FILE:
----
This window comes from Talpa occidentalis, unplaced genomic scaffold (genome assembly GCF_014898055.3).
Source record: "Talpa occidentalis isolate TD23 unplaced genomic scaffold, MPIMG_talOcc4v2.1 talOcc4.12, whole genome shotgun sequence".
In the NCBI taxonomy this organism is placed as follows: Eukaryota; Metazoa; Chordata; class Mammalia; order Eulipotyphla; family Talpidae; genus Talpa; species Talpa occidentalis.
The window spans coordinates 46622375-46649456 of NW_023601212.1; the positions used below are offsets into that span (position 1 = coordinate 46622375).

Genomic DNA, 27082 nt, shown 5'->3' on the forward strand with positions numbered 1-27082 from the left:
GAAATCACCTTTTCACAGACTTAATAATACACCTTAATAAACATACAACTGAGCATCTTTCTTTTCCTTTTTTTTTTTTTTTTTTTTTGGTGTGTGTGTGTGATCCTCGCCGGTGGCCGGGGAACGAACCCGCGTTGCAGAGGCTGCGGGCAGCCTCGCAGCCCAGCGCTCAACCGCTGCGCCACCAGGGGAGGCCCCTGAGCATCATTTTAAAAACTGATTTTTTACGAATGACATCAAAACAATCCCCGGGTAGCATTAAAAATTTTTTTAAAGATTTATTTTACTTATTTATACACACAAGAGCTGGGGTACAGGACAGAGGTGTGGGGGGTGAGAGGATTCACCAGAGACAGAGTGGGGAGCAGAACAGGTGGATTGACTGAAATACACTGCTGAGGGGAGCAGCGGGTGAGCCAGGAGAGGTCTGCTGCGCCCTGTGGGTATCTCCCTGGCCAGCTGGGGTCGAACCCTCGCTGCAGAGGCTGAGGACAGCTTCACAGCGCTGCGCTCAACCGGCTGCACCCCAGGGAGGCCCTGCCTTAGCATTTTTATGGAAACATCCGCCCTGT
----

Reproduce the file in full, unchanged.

This window comes from Talpa occidentalis, unplaced genomic scaffold (genome assembly GCF_014898055.3).
Source record: "Talpa occidentalis isolate TD23 unplaced genomic scaffold, MPIMG_talOcc4v2.1 talOcc4.12, whole genome shotgun sequence".
In the NCBI taxonomy this organism is placed as follows: Eukaryota; Metazoa; Chordata; class Mammalia; order Eulipotyphla; family Talpidae; genus Talpa; species Talpa occidentalis.
The window spans coordinates 46622375-46649456 of NW_023601212.1; the positions used below are offsets into that span (position 1 = coordinate 46622375).

Genomic DNA, 27082 nt, shown 5'->3' on the forward strand with positions numbered 1-27082 from the left:
GAAATCACCTTTTCACAGACTTAATAATACACCTTAATAAACATACAACTGAGCATCTTTCTTTTCCTTTTTTTTTTTTTTTTTTTTTGGTGTGTGTGTGTGATCCTCGCCGGTGGCCGGGGAACGAACCCGCGTTGCAGAGGCTGCGGGCAGCCTCGCAGCCCAGCGCTCAACCGCTGCGCCACCAGGGGAGGCCCCTGAGCATCATTTTAAAAACTGATTTTTTACGAATGACATCAAAACAATCCCCGGGTAGCATTAAAAATTTTTTTAAAGATTTATTTTACTTATTTATACACACAAGAGCTGGGGTACAGGACAGAGGTGTGGGGGGTGAGAGGATTCACCAGAGACAGAGTGGGGAGCAGAACAGGTGGATTGACTGAAATACACTGCTGAGGGGAGCAGCGGGTGAGCCAGGAGAGGTCTGCTGCGCCCTGTGGGTATCTCCCTGGCCAGCTGGGGTCGAACCCTCGCTGCAGAGGCTGAGGACAGCTTCACAGCGCTGCGCTCAACCGGCTGCACCCCAGGGAGGCCCTGCCTTAGCATTTTTATGGAAACATCCGCCCTGT